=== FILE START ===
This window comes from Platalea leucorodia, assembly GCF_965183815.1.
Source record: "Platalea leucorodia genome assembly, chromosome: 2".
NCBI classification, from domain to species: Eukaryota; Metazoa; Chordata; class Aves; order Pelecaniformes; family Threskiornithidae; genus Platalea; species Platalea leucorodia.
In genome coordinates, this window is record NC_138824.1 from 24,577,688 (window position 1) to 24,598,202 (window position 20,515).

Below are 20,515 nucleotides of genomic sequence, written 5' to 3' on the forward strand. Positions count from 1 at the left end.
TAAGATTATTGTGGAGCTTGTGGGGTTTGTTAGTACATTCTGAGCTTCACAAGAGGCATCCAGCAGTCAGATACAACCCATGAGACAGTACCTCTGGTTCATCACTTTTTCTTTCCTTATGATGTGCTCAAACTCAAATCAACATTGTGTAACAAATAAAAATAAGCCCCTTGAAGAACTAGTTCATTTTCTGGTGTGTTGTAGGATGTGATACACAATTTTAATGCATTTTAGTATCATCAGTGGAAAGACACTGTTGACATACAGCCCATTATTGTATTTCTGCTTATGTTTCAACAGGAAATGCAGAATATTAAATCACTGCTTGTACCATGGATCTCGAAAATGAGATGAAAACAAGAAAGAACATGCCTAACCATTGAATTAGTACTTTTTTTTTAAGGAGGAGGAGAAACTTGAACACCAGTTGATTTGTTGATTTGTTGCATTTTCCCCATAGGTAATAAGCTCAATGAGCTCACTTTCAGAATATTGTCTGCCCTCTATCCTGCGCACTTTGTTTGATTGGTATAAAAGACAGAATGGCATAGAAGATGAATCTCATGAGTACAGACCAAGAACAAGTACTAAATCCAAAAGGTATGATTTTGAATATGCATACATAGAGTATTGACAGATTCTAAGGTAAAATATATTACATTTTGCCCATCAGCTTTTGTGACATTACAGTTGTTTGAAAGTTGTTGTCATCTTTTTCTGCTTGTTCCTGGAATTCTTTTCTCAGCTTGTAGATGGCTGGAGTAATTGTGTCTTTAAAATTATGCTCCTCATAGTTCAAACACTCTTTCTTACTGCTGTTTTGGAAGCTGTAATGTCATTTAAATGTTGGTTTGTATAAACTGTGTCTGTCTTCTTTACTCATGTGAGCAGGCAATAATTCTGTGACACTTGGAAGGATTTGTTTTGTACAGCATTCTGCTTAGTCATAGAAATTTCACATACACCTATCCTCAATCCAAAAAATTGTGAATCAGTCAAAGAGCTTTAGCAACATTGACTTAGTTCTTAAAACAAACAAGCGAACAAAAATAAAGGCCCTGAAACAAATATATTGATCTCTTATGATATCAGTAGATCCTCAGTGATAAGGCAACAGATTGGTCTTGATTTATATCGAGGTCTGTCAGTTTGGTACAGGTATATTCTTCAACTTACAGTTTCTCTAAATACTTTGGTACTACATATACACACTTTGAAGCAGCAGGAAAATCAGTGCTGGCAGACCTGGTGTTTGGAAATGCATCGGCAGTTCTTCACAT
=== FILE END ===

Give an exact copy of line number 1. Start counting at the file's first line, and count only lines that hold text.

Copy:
This window comes from Platalea leucorodia, assembly GCF_965183815.1.